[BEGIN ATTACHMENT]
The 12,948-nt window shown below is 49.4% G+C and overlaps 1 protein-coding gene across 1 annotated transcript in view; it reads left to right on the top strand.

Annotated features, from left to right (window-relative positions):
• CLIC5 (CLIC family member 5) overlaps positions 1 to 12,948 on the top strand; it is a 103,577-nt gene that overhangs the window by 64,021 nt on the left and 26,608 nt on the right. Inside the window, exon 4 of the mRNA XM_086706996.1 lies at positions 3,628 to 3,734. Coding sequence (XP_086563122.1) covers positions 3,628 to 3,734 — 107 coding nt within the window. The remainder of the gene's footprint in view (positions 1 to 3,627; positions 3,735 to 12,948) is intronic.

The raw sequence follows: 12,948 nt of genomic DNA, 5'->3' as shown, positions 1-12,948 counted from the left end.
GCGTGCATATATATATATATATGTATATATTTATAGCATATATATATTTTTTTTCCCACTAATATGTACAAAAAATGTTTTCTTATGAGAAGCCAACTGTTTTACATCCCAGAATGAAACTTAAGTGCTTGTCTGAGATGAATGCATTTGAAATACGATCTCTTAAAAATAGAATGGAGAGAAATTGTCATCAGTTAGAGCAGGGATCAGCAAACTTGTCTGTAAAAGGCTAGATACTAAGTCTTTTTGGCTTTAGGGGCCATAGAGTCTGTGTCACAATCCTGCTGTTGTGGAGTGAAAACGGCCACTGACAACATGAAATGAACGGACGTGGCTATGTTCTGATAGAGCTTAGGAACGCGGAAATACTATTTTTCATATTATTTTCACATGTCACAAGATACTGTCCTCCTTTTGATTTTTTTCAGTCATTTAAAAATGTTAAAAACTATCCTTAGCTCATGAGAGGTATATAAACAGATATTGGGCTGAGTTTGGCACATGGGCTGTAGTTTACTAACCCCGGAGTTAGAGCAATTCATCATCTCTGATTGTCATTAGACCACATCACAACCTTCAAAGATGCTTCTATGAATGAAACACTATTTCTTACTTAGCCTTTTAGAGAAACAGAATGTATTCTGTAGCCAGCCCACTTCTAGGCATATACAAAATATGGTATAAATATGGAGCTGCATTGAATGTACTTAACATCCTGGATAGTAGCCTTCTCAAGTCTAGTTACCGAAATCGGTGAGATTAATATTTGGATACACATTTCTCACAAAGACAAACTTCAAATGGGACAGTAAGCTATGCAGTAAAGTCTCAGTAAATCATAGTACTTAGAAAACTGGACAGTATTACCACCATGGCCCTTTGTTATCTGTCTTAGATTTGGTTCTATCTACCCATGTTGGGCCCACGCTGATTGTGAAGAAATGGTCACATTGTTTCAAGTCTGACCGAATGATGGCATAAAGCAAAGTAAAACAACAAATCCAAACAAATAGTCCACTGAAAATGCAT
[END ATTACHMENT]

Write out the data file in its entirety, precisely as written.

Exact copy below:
The 12,948-nt window shown below is 49.4% G+C and overlaps 1 protein-coding gene across 1 annotated transcript in view; it reads left to right on the top strand.

Annotated features, from left to right (window-relative positions):
• CLIC5 (CLIC family member 5) overlaps positions 1 to 12,948 on the top strand; it is a 103,577-nt gene that overhangs the window by 64,021 nt on the left and 26,608 nt on the right. Inside the window, exon 4 of the mRNA XM_086706996.1 lies at positions 3,628 to 3,734. Coding sequence (XP_086563122.1) covers positions 3,628 to 3,734 — 107 coding nt within the window. The remainder of the gene's footprint in view (positions 1 to 3,627; positions 3,735 to 12,948) is intronic.

The raw sequence follows: 12,948 nt of genomic DNA, 5'->3' as shown, positions 1-12,948 counted from the left end.
GCGTGCATATATATATATATATGTATATATTTATAGCATATATATATTTTTTTTCCCACTAATATGTACAAAAAATGTTTTCTTATGAGAAGCCAACTGTTTTACATCCCAGAATGAAACTTAAGTGCTTGTCTGAGATGAATGCATTTGAAATACGATCTCTTAAAAATAGAATGGAGAGAAATTGTCATCAGTTAGAGCAGGGATCAGCAAACTTGTCTGTAAAAGGCTAGATACTAAGTCTTTTTGGCTTTAGGGGCCATAGAGTCTGTGTCACAATCCTGCTGTTGTGGAGTGAAAACGGCCACTGACAACATGAAATGAACGGACGTGGCTATGTTCTGATAGAGCTTAGGAACGCGGAAATACTATTTTTCATATTATTTTCACATGTCACAAGATACTGTCCTCCTTTTGATTTTTTTCAGTCATTTAAAAATGTTAAAAACTATCCTTAGCTCATGAGAGGTATATAAACAGATATTGGGCTGAGTTTGGCACATGGGCTGTAGTTTACTAACCCCGGAGTTAGAGCAATTCATCATCTCTGATTGTCATTAGACCACATCACAACCTTCAAAGATGCTTCTATGAATGAAACACTATTTCTTACTTAGCCTTTTAGAGAAACAGAATGTATTCTGTAGCCAGCCCACTTCTAGGCATATACAAAATATGGTATAAATATGGAGCTGCATTGAATGTACTTAACATCCTGGATAGTAGCCTTCTCAAGTCTAGTTACCGAAATCGGTGAGATTAATATTTGGATACACATTTCTCACAAAGACAAACTTCAAATGGGACAGTAAGCTATGCAGTAAAGTCTCAGTAAATCATAGTACTTAGAAAACTGGACAGTATTACCACCATGGCCCTTTGTTATCTGTCTTAGATTTGGTTCTATCTACCCATGTTGGGCCCACGCTGATTGTGAAGAAATGGTCACATTGTTTCAAGTCTGACCGAATGATGGCATAAAGCAAAGTAAAACAACAAATCCAAACAAATAGTCCACTGAAAATGCAT